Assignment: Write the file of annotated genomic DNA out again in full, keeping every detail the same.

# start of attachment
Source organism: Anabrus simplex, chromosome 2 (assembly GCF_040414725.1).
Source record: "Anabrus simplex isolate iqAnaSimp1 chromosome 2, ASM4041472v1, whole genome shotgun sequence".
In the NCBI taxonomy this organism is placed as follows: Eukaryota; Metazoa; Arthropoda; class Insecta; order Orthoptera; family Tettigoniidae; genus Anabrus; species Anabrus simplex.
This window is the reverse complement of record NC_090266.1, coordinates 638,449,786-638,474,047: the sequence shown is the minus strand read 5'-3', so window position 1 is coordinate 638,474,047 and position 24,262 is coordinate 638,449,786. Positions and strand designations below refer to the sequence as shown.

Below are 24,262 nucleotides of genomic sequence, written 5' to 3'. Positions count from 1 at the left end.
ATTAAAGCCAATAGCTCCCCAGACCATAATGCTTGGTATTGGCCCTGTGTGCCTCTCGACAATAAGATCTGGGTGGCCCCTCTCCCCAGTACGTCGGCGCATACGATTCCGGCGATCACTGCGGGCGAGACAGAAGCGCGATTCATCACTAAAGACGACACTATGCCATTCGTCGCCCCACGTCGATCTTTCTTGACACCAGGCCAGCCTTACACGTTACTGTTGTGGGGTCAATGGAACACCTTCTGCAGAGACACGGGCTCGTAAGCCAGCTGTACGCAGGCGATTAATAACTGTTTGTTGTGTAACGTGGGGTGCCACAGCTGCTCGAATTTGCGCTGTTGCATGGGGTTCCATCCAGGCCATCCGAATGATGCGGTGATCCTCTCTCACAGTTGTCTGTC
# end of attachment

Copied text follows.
Source organism: Anabrus simplex, chromosome 2 (assembly GCF_040414725.1).
Source record: "Anabrus simplex isolate iqAnaSimp1 chromosome 2, ASM4041472v1, whole genome shotgun sequence".
In the NCBI taxonomy this organism is placed as follows: Eukaryota; Metazoa; Arthropoda; class Insecta; order Orthoptera; family Tettigoniidae; genus Anabrus; species Anabrus simplex.
This window is the reverse complement of record NC_090266.1, coordinates 638,449,786-638,474,047: the sequence shown is the minus strand read 5'-3', so window position 1 is coordinate 638,474,047 and position 24,262 is coordinate 638,449,786. Positions and strand designations below refer to the sequence as shown.

Below are 24,262 nucleotides of genomic sequence, written 5' to 3'. Positions count from 1 at the left end.
ATTAAAGCCAATAGCTCCCCAGACCATAATGCTTGGTATTGGCCCTGTGTGCCTCTCGACAATAAGATCTGGGTGGCCCCTCTCCCCAGTACGTCGGCGCATACGATTCCGGCGATCACTGCGGGCGAGACAGAAGCGCGATTCATCACTAAAGACGACACTATGCCATTCGTCGCCCCACGTCGATCTTTCTTGACACCAGGCCAGCCTTACACGTTACTGTTGTGGGGTCAATGGAACACCTTCTGCAGAGACACGGGCTCGTAAGCCAGCTGTACGCAGGCGATTAATAACTGTTTGTTGTGTAACGTGGGGTGCCACAGCTGCTCGAATTTGCGCTGTTGCATGGGGTTCCATCCAGGCCATCCGAATGATGCGGTGATCCTCTCTCACAGTTGTCTGTC